2nd annual 'Sharks International' conference held in Durban, South Africa
Earlier this month the KwaZulu-Natal Sharks Board in Durban played host to the 2nd Sharks International conference; a gathering of the world’s leading shark and ray researchers to update and share the results of their current findings. Oceans Research Director Enrico Gennari and I were in attendance and presented some of our current research to over 270 delegates from 37 countries. The conference was an overwhelming success with 169 oral presentations and 52 posters spread throughout the weeklong event. David Shiffman, expert on all things Twitter, provided the ‘official’ reporting from the field, and many more contributed to over 7000 tweets at #Sharks14. For those of you that missed out on the action, David has taken a break from the conference dance floor and compiled a collection of selected tweets from the event here. What follows is a brief recap of the event.
The conference was opened with a message from MEC for Economic Development and Environmental Affairs, Michael Mabuyakhulu who reiterated the value of shark education for the economy of South Africa, and encouraged all in attendance to visitand spend their foreign currencies at Durban’s magnificent Gateway Theatre of Shopping. Dave Ebert, of the Pacific Shark Research Center in Moss Landing, California was the plenary speaker for the day and reiterated the value of morphological taxonomy in light of emerging modern tools like genetic microsatellites. Ebert has close ties to South Africa having completed his PhD studies at Rhodes University, and noted that southern Africa is one of the world’s hotspots for shark and ray biodiversity with a rich history of species discovery, but a surprising lack of young scientists currently training in species taxonomy. The rest of the day saw many of our colleagues presenting their work on white sharks in South Africa, with notable talks from Alison Kock presenting the culmination of her PhD on sexual segregation in False Bay, and Enrico Gennari, presenting his PhD on the metabolism and behaviour of the white shark in Mossel Bay.
Despite the unsuccessful efforts of a small group of protestors to disrupt the proceedings of Day 1, Day 2 began unimpeded with a plenary from Demian Chapman. Chapman shared his team’s genetic work on identifying species and populations of sharks traded on the shark fin market, noting that the potentially endangered guitarfish could be one of the highest value species on the market. In addition to identifying which populations are most affected by the fin trade, Chapman’s team also trains customs officials to identify fins that are illegal to trade. Notable talks from Day 2 included those from the genetics department at Stellenbosch University, and the plethora of Telemetry talks from the likes of Steven Campana, Philip Doherty, Neil Hammerschlag, and Christoph Rohner. And naturally, my talk on the lifetime of SPOT tag technology here in South Africa, for which we received some coverage in the local paper.
On Day 3 the organisers saw fit to provide us with a much needed mid-conference break from the overload of day-time academia and night-time socialising. Many delegates spent the day diving at nearby Aliwal Shoal or on game drives at some of the area’s private reserves. Rumours of an out-of-season Whale Shark spotting spread quickly, leaving those that opted out of any tours green with jealousy.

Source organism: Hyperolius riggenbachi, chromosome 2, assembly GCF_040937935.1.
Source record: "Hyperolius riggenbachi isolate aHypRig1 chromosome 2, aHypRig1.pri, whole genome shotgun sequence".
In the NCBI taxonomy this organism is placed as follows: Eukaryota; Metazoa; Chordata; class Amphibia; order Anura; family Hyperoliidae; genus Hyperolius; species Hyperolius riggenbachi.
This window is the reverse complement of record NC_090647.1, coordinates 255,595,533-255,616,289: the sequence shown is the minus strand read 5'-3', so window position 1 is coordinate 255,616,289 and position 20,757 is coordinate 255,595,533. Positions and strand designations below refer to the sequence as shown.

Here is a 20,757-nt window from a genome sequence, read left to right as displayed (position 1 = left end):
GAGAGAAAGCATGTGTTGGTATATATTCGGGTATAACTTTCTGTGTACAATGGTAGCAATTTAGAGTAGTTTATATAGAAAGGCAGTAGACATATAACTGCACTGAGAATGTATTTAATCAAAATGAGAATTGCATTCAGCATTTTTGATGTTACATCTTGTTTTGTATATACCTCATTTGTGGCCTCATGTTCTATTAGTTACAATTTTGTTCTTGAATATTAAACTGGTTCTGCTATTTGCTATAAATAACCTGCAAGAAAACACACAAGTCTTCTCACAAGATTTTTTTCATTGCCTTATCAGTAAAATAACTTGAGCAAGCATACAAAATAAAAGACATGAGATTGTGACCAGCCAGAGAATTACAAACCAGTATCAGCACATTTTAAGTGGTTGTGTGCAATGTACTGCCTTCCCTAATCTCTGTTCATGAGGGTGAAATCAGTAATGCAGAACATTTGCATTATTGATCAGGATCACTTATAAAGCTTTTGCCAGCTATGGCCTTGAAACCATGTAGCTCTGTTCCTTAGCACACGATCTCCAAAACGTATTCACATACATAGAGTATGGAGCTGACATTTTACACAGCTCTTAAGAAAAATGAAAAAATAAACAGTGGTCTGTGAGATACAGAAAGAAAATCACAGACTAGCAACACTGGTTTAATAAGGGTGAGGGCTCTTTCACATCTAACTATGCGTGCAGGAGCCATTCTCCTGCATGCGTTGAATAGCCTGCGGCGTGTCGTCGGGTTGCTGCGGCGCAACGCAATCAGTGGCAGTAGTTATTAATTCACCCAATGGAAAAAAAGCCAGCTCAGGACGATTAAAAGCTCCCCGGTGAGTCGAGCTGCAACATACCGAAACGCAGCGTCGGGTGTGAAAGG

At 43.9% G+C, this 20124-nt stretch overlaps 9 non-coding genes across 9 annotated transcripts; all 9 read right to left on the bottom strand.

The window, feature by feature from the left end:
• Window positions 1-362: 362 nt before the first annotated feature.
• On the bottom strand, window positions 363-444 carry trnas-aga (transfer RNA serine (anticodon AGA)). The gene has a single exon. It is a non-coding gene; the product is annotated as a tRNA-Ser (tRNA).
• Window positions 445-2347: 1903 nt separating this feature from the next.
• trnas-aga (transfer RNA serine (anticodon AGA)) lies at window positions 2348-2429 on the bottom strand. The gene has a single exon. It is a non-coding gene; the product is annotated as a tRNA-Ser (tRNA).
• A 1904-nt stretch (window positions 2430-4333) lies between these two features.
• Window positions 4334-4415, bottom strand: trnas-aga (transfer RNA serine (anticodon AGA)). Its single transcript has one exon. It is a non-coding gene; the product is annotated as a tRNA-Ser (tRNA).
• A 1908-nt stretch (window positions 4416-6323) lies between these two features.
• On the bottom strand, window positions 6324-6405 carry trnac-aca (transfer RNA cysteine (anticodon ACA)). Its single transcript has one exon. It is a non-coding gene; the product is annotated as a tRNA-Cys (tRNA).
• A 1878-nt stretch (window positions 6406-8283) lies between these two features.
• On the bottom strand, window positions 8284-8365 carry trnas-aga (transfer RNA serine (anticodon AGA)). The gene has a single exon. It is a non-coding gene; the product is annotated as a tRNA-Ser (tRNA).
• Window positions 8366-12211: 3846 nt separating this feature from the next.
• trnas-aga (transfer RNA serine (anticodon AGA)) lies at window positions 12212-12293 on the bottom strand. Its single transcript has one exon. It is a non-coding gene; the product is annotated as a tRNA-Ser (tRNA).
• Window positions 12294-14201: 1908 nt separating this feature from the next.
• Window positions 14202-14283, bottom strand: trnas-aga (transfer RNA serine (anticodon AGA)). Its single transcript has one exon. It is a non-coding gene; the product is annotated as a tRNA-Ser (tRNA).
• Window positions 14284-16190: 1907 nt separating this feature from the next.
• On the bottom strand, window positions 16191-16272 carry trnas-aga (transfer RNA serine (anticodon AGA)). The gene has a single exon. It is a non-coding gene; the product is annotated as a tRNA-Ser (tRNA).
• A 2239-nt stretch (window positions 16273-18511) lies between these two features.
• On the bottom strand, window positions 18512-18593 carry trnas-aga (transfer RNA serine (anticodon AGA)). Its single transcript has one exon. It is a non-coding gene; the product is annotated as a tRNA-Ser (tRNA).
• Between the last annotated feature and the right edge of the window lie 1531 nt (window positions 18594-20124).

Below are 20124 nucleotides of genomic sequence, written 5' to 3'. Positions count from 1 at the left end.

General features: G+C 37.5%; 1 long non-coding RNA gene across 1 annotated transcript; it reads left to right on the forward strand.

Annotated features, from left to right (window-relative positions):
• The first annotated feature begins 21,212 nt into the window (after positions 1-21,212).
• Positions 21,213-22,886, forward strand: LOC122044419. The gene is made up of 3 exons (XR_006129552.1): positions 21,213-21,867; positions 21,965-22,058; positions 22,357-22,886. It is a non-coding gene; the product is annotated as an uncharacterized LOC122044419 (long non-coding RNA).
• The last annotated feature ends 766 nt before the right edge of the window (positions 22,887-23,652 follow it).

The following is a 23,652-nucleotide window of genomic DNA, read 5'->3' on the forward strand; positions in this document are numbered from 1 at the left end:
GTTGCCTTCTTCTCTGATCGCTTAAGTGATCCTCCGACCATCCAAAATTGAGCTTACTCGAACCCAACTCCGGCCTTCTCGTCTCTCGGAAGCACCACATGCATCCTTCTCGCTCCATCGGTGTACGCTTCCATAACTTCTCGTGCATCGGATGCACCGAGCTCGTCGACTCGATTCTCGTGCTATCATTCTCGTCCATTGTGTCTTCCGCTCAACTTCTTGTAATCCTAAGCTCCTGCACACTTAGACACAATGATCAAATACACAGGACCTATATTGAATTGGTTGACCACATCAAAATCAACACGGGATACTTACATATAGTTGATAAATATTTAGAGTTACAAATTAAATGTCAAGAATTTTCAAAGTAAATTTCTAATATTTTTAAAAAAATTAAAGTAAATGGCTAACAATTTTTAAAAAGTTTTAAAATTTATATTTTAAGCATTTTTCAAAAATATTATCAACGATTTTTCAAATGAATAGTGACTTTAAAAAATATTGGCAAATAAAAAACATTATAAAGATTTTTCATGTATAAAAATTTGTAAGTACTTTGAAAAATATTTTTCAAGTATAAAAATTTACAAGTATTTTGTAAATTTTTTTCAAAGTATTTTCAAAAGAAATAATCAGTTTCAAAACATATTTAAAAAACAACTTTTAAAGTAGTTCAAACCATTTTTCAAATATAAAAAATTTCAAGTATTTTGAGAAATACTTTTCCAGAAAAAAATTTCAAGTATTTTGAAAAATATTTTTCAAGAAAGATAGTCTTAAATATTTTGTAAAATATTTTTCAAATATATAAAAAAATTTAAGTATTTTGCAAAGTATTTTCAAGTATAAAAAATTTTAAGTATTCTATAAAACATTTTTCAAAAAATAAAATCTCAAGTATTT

Day 4 picked up right where we left off on Tuesday with a plenary from Colin Simpfendorfer of James Cook University in Australia. Simpfendorfer shared recent findings that upwards of 25% of shark and ray species are threatened with extinction, and almost half are listed as ‘Data Deficient’. Much of the focus has been on shark populations but rays are bearing much of the brunt. #RaysNeedLove2. For some parts of the developing world, shark fishing is a matter of survival, and some of these species can be sustainably fished, but only with sound, science-based management. Ultimately it is a lack of scientific understanding that makes fisheries management difficult. The days professional and student talks were dominated by the fisheries theme, but the standout talks for me were those from Shaun Collin’s lab of sensory biologists at UWA: Kara Yopak, Ryan Kempster, Laura Ryan, and Lucille Chapuis. And of course our colleagues in False Bay and Gansbaai speaking on the population ecology of the white shark.
And lastly, Day 5 began with an entertaining plenary by University of Windsor’s Nigel Hussey who spoke about the growing field of trophic ecology. Stable isotopes in elasmobranch tissues can be used to reveal the entire story of a shark’s diet, revealing a much wider range of diets on both the individual and species levels. The first Sharks International conference in Cairns, Australia featured 2 presentations on Stable isotope research. This year there was an entire plenary and themed section on trophic ecology research. Friday also saw an entire presentation section dedicated to research on the severely threatened sawfish, perhaps one of South Africa’s first marine extinctions. Other notable talks were those on shark attack mitigation and shark control measures, with a particular standout for me from Francesco Ferretti and his talk on modelling shark attack data along the California coast.
The close of another successful Sharks International was celebrated Friday night with a gala dinner and dancing, where awards were handed out, and the announcement was made that the Brazilian Shark and Ray research community, SBEEL, will be the host of Sharks International 2018. Looking forward to seeing you all again in 4 years in João Pessoa!